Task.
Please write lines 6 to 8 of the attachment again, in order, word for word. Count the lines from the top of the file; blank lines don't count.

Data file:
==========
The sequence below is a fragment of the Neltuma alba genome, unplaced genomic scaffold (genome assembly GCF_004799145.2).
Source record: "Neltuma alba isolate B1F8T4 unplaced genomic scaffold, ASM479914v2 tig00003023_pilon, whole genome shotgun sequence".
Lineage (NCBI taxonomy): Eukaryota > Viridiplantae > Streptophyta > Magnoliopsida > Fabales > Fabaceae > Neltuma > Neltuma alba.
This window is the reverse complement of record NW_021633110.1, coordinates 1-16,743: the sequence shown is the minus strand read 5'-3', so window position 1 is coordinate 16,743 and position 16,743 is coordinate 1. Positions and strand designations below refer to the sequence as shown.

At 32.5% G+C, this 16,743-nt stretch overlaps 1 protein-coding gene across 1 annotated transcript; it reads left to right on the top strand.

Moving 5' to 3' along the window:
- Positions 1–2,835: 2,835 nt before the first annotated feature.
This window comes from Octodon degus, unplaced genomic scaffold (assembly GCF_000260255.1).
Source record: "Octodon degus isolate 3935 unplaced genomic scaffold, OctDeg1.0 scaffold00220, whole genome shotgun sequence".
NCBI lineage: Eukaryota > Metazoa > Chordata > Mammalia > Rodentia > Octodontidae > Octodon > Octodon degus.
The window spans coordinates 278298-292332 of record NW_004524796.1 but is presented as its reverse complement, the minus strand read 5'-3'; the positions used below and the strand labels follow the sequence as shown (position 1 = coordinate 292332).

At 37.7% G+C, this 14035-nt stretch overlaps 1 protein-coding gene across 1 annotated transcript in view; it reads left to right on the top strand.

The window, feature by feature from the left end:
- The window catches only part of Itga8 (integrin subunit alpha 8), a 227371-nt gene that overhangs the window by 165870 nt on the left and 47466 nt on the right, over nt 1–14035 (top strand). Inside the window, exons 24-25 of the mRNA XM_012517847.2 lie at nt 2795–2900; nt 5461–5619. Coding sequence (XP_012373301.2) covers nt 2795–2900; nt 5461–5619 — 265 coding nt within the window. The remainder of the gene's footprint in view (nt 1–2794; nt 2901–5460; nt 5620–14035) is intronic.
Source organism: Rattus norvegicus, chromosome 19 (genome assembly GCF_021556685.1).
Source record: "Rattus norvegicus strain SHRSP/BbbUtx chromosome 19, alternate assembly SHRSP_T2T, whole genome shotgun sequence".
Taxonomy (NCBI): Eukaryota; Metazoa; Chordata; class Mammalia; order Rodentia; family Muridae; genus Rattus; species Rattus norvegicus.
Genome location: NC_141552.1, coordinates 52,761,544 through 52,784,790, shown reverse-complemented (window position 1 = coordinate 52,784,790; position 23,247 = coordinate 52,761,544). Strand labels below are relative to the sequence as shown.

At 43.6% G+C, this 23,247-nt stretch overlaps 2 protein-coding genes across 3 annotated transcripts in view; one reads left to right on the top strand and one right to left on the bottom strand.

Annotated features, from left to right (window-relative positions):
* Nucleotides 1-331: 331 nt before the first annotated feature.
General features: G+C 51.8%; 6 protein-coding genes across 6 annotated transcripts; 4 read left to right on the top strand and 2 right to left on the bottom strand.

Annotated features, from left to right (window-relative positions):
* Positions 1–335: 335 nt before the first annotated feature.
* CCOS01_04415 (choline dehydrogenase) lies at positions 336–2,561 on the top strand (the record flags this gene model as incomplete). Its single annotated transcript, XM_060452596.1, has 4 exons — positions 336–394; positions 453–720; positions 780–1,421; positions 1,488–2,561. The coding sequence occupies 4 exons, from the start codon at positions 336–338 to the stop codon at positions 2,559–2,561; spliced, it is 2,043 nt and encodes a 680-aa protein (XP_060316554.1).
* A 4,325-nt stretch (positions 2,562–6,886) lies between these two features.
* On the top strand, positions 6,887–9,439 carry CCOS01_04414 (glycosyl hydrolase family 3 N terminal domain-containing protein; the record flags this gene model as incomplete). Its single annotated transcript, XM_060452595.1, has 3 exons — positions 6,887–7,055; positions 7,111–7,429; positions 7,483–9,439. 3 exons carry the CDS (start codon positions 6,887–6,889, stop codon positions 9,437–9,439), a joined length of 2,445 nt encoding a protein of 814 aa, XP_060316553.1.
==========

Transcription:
Moving 5' to 3' along the window:
- Positions 1–2,835: 2,835 nt before the first annotated feature.
This window comes from Octodon degus, unplaced genomic scaffold (assembly GCF_000260255.1).